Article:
M: It all started with a simple note on an otter playing with a pebble that she considers her equal, and also the rivers in my countryside that I love for their calm and all those mossy stones. Then while discussing with Yasmine this pebble became a family of pebbles and thus, we turned around questions of identity, how familiarity and compassion can appear anywhere, even with a simple pebble.
Was it challenging to work on a project with multiple directors?
Y: I’m not comfortable creating a story on my own, group chats were really ideal for me. The whole making of the film was based on constructive discussions, we were keen to keep a good atmosphere and to be attentive to each other, with the aim of building the best possible film for all of us.
Sometimes it took a long time to find the right way to tell things, and when the deadline approaches it’s always stressful to have to take the time to achieve your goals, but we knew how to trust each other, and delegate the different tasks. from production to each team member to remain efficient.
M: I don’t have much to add, taking the time to communicate was key as well as defining specific roles early.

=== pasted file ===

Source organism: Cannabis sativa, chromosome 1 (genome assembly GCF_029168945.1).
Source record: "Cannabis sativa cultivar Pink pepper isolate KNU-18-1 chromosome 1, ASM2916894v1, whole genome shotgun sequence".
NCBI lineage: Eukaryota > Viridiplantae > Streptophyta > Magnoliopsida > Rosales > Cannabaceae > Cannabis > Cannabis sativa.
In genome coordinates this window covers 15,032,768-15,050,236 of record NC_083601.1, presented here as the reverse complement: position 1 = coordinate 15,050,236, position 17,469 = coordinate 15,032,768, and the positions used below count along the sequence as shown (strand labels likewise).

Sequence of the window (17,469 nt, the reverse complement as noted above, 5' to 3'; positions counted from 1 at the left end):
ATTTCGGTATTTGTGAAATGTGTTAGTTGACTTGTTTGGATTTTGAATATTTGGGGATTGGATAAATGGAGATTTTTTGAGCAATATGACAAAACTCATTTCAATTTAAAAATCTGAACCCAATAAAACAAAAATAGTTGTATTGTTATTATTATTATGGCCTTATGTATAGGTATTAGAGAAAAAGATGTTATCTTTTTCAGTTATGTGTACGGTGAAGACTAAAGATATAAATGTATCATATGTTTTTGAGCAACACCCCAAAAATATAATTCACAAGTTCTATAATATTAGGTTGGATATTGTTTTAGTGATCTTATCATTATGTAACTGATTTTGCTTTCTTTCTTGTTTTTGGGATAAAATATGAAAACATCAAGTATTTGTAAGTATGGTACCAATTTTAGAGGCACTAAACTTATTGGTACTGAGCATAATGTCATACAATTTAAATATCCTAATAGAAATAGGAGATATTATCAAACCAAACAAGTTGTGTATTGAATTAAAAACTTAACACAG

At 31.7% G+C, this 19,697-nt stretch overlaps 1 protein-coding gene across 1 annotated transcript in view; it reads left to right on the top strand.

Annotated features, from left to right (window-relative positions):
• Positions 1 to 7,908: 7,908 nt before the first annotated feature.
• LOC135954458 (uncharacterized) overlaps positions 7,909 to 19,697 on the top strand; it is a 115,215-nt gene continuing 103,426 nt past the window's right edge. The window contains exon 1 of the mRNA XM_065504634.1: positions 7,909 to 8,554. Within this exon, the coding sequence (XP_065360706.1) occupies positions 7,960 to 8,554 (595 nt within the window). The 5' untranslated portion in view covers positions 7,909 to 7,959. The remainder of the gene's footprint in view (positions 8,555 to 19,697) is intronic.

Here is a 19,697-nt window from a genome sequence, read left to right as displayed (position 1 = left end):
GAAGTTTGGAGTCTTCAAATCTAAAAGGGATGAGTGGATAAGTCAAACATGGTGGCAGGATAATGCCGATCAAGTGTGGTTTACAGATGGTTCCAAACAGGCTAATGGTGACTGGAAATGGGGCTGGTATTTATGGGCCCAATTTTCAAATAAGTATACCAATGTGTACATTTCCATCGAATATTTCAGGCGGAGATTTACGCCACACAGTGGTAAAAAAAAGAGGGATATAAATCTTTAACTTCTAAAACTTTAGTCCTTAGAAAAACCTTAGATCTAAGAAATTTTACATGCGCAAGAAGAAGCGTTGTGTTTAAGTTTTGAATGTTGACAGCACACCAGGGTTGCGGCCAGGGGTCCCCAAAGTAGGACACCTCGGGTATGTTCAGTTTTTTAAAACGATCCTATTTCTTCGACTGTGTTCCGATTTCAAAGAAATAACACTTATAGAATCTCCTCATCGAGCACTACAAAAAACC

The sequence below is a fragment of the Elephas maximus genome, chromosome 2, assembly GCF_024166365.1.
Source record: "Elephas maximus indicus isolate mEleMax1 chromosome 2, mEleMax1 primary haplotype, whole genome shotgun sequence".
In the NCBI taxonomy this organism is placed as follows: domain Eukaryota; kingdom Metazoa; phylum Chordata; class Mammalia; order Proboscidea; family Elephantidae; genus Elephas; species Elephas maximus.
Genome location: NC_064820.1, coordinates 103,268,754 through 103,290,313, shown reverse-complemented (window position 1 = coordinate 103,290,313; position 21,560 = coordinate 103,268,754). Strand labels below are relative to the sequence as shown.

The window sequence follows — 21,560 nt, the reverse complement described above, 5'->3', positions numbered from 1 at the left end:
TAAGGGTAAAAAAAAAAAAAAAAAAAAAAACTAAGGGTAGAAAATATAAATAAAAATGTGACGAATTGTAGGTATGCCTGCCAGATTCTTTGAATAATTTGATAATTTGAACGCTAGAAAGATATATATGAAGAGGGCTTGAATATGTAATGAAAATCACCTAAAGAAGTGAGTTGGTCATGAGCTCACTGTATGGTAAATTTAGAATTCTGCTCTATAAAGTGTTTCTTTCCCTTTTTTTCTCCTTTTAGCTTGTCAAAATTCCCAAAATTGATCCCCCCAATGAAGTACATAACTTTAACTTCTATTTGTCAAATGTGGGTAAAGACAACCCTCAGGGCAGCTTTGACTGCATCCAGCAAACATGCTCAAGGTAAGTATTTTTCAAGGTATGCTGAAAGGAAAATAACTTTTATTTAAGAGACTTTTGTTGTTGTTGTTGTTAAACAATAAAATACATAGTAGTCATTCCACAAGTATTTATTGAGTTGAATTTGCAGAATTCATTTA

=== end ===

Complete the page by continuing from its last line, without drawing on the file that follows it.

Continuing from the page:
What was your biggest challenge while creating the film?
Of course there was the “painterly” look of our film. At first when we chose this graphic style, it really was a bet, because we had never done it before and we didn’t even know if we could get this render in 3D, but we wanted to try.
But beyond this technical aspect, we struggled with how to tell this story, like how to build a dramatic scene with one of the main characters being unable to do anything and the other one being unable to speak. It was necessary to make the way Bubble perceived the Pebbles understandable for the audience.
As we thought of the story like a children’s book, we could have used a narrator, but as the story is only about Bubble and the Pebbles, we decided that only them would tell the story.
Writing was essential to define characters, but mostly it provided us a structure to place Bulle’s disillusion at the right moment, to make her progress, and face reality. But the true writing was during the storyboards by making the unwritable thought process visible through framing, staging and acting.
What do you hope audiences take away from I Am a Pebble?
We hope that they will be able to find a beautiful way of looking around them, to find warmth in sad stories and a desire to be careful to life, to nature, to themselves and others in their changing, complex and contradictory nature and all they can express.
The film has been making quite a buzz at festivals. What would winning an Oscar mean for the two of you?
We are very happy that our story pleases people! We put so much love in our characters and we are very attached to them. From Bubble and the Pebbles to each little insect, each of them has a unique story and a personal narrative arc. We tried to tell their story in the best possible way, and now they travel around the world and meet people, and we are deeply touched.
Being Oscar-Qualified is already a huge honor for us, and if the film manages to go even further it would be mind blowing!
Can you talk us through your creative processes when you’re starting a new project?